Stackabones remembers Jimmy Brighton


During his youth in Glen Cove, Jimmy Brighton shared his passion for music with Butch Zito and David Dictor, igniting a lifelong friendship. They spent countless hours jamming at Glen Cove beaches with their band “the Covers.” With Brighton’s charisma and Zito’s musical talents, they honed their craft, synergy and camaraderie, which soon led them to form Stackabones, a band that would come to symbolize the spirit of their generation.
Brighton died at 67 years old in May of 2023 from brain cancer. When Zito reflected on those formative years in Glen Cove, he said his longtime friend did more than just teach him to play guitar.
“He gave me the gift of music which changed my life,” Zito said. “Far from my parent’s idea of who they wanted me to be.”
Dictor said Brighton was a reliable friend. “He’s the kind of person that would give you the shirt off his back,” Dictor recalled. “He was a natural musician, and my biggest musical influence.”
After graduating Glen Cove High School in the late 70s, Brighton attended Long Island University CW Post to study music and communications. He became a popular disc jockey there.

After learning many of their classmates, including Dictor, moved to Austin, TX. Brighton and Zito decided to live out their dreams of stardom there too.
The duo worked many short-term jobs outside of playing local shows. On average, the band was paid a mere $150, split between five members, which didn’t stretch far.
“Jimmy was the schmooze in the band,” Zito recalled. “When we needed to get to know someone so we can get booked Jimmy would go over and next thing they’d be best friends and laugh with the guy. He had that personality that right away you liked. He knew how to talk to you and make it a two-way conversation.”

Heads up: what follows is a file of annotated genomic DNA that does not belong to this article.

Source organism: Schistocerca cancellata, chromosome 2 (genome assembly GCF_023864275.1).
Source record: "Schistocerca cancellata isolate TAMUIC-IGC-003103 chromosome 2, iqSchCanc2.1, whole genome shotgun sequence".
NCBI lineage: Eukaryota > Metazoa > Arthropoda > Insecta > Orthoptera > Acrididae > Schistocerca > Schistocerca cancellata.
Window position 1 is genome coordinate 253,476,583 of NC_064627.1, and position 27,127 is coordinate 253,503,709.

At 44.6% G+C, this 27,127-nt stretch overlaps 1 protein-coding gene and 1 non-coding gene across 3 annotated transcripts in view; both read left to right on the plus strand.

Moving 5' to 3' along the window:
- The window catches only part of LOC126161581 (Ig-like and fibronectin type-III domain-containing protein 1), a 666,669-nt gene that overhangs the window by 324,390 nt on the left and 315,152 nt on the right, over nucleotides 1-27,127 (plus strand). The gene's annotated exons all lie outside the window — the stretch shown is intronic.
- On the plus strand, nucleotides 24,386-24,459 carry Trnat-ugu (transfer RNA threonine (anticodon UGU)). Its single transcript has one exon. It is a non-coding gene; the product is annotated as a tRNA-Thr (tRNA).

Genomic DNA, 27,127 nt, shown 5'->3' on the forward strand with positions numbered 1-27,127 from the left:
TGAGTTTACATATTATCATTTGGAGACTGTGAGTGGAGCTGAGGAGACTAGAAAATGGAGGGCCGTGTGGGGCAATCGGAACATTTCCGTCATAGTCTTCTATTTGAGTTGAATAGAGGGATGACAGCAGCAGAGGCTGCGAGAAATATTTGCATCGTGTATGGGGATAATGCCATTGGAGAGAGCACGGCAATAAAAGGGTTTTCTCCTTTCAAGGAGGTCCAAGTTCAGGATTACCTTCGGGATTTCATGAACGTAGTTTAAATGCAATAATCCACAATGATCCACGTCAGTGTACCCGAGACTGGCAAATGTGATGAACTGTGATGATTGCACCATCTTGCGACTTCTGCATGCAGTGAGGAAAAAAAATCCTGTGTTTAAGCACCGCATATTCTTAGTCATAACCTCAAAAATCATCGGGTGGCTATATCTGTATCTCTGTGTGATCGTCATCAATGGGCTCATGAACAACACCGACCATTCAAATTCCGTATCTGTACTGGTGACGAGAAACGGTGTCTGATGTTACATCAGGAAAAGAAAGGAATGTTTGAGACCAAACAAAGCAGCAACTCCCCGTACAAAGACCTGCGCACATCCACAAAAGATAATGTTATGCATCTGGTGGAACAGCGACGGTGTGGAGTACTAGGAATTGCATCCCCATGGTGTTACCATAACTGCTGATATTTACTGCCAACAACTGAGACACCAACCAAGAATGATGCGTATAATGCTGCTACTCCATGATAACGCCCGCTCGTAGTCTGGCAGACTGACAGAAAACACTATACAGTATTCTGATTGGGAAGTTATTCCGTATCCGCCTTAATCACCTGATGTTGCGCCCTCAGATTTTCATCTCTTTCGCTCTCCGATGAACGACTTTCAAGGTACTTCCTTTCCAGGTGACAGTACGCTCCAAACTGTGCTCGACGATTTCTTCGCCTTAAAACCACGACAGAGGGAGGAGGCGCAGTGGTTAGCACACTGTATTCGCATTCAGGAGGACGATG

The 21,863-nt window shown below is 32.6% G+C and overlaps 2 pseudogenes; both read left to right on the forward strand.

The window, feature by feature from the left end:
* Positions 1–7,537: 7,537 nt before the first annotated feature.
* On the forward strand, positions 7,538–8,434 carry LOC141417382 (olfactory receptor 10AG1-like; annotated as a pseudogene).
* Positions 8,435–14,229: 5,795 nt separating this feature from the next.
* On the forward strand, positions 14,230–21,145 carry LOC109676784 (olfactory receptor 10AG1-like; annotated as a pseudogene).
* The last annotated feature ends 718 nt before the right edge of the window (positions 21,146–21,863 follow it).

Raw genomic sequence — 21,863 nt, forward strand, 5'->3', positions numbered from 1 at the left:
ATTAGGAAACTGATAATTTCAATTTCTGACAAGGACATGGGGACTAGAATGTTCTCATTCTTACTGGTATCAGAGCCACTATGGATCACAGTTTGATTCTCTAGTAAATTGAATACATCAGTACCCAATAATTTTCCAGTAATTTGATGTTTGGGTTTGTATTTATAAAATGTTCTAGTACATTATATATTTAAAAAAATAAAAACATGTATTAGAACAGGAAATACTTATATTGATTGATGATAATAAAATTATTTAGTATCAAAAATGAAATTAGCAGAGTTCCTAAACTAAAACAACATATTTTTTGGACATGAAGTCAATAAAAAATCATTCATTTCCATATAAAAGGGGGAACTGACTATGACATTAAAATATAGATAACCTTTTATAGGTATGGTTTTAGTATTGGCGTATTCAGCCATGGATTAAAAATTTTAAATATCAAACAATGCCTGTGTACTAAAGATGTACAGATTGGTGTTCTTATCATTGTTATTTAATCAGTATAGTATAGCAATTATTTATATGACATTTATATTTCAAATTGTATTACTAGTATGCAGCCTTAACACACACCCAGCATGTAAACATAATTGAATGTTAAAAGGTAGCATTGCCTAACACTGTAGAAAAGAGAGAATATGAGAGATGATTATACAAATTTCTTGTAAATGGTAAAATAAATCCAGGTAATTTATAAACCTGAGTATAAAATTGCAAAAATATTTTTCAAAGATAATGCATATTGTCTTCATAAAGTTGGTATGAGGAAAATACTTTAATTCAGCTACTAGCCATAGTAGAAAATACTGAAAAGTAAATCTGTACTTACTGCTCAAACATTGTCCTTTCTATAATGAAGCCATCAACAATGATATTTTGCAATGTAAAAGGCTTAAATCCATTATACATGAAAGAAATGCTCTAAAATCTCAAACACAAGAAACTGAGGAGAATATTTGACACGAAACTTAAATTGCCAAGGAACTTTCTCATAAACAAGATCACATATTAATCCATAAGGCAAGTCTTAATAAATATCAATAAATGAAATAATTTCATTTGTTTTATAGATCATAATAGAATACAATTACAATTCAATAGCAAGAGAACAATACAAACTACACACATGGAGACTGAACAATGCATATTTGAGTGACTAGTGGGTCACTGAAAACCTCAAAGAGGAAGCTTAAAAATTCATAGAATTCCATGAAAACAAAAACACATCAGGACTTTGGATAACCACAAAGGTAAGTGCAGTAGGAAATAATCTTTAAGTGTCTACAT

Stackabones emerged as a prominent presence in the vibrant Austin music scene during the mid-1980s. Their debut single, “Burned On Love,” gained recognition when it was played during intermissions at a Grateful Dead concert.
Stackabones secured a record deal with Relix Records. Their inaugural album featured renowned pedal steel musician Bobby Black, formerly of the New Riders of The Purple Sage.
The band’s name, Stackabones is derived from Woody Guthrie’s personal tragedy. Woody affectionately referred to his young daughter, Cathy Ann, as “Little Stackabones” before her untimely death in a fire when she was five. Woody’s resilience and ability to find solace in music, even in the face of profound loss, resonated with Brighton and Zito. They named Stackabones with a dedication to honoring his spirit and teachings through their music.
“Jimmy and I took our dream and made it happen more than we ever thought it could,” Zito said. “Even just by having the Grateful Dead play our stuff.”
While touring California in 1985, Brighton went by himself to see Jerry Garcia perform, which is where he met his future wife Nancy. Not long after, the couple had James Brighton Jr. Later, Brighton had a second child, Lindsay Brighton.
Brighton Jr. inherited his father’s love for music and remembers learning how to play guitar while sitting on his father’s lap. Brighton Jr. said his father often used his musical talents to bring friends together, including when he helped organize a special event in 2013 for his friend Keith Jackson, who was battling terminal cancer. Brighton wanted to celebrate Jackson’s life with a living wake. Brighton Jr. and his father formed the Living Wake Band for this occasion and held a memorable show at Turpin Crossroads, a renowned venue in the Grateful Dead world. The event featured over 20 musicians and attracted around 200 friends of Jackson, celebrating life and music together.
To commemorate Brighton’s life, Stackabones will hold a concert at My Father’s Place, 1221 Old Northern Blvd, Roslyn, on April 21 from 4:30 p.m. to 7.
“I’m glad that we’re honoring him by having a big musical celebration, just as he would want,” Brighton Jr. said. “He would want a moment of loudness instead of a moment of silence.”